Not a good look” said euthanasia activist Philip Nitschke to an ABC news journalist. He was referring to the fact that Merin Nielsen, the man convicted last week in a Brisbane court of the assisted suicide of Frank Ward in 2009 was the sole beneficiary of Ward’s estate.
Nielsen will serve only six months of a three-year sentence, but Nitschke said it was ‘dreadful’ that he would serve anytime at all. “He’s a person who’s now a significant criminal in the eyes of the law…although he was acting out of concern for Frank Ward.”
Concern and compassion are worthwhile emotions, but the law can never be based on emotions because they are fickle, as this case clearly shows. The law can only be based upon the reality of an action or actions and their effect upon the safety, life and property of others. Certainly, the courts can exercise leniency in sentencing, as seems to be the case here, but the law is the law.
Nitschke called the Queensland law ‘excessive’. I don’t know how you can use a comparative in such circumstances but I think we all know what he wants: the decriminalisation of assisted suicide.
Assisting in suicide is a criminal offence simply because while a person may choose to kill themselves, as soon as another person is involved, the possibility that death was not freely chosen increases significantly. The law must be both a deterrent and an educator, and while Nielsen’s time in custody might seem to some to be too short in light of some of the circumstances, the law was upheld as it should be.
To change the law would be to show reckless indifference to those in our community who, for whatever reason, are vulnerable to coercion and abuse.
Let’s look at what the media reported.
Nielsen was made Ward’s sole beneficiary not long before he died and Nielsen was $12,000 in debt at the time. Ward was not terminally ill and not at all incapacitated. Nielsen had no idea what Ward’s medical conditions might have been at the time. It was claimed that Nielsen told interviewing police “hundreds of lies” including suggesting that Ward had been given the pentobarbital by someone else while he (Nielsen) was away in Mexico (purchasing the pentobarbital).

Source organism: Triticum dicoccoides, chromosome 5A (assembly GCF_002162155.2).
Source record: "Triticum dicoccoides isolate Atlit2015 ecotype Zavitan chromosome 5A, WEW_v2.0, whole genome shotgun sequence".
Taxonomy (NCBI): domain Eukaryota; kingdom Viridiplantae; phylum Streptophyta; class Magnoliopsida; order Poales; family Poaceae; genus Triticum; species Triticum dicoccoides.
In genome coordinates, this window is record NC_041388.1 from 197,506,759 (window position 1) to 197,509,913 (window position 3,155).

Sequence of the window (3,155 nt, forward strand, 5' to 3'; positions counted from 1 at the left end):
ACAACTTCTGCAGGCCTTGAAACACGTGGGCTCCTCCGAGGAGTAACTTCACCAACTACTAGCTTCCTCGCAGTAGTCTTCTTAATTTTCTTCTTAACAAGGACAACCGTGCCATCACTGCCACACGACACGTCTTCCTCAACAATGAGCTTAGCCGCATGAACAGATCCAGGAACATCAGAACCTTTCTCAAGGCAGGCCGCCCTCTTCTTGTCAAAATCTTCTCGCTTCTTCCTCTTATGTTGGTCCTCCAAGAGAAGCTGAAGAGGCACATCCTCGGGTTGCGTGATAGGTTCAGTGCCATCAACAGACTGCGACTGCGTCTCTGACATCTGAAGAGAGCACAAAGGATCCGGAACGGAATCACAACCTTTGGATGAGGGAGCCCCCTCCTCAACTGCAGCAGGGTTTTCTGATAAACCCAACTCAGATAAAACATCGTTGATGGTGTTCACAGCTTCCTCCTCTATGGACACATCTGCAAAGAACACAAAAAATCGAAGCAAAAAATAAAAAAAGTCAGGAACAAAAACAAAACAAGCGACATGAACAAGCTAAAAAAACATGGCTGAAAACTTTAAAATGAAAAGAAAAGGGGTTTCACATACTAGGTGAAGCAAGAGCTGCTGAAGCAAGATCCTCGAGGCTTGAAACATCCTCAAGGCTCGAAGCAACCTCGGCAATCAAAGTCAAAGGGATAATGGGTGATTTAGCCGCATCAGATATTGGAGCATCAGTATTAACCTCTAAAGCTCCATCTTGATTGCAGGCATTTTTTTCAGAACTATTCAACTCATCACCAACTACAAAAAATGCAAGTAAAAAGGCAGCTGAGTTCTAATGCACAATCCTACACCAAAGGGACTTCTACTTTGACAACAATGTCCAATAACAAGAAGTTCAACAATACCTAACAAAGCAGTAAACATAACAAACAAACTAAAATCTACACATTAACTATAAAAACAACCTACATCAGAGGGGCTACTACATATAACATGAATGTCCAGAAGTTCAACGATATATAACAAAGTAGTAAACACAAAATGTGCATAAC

Nielsen was the last person to see Ward before his death (which occurred on the day Nielsen returned from Mexico).
Not a good look, indeed. Justice Dalton observed that “it was relevant” that Nielsen was the beneficiary of Ward’s estate, adding that he had engaged in a “deliberate defiance of the law”. Of course, we cannot truly know what motivated Nielsen, but Dalton made it clear that her judgement was made on the basis of the law.
Nor is it a “good look” that Nitschke’s Exit International organisation had been involved with both Ward and Nielsen prior to the death. From a Brisbane Times report of the 3rd of February:
“The court heard on Friday that Nielsen and Mr Ward had met two members of Nancy’s Friends – a subgroup of euthanasia advocacy organisation Exit International – to learn how to assist in a suicide, and Nielsen had taken notes during the two meetings, in 2007 and 2008. However, the two witnesses – Beryl Morman, 74, and Bronley Norman, 68 – both told the court they could barely remember meeting with Nielsen and Mr Ward.
“They both also refused to answer specific questions about what was discussed in the meetings in case it incriminated them. It is illegal in Queensland to assist someone to commit suicide or provide any advice or counselling about how to do so. Both said they had required Mr Ward and Nielsen to sign waivers before the meeting stating they would not put the advice they had received into practice.”
The waiver would hold no force in law and most certainly would offer no legal protection if it were ever proven that they did provide advice and counselling. The news report suggests as much but proof in a court is another matter.
This post has been republished, with permission from Hope, a national network working against euthanasia and assisted suicide.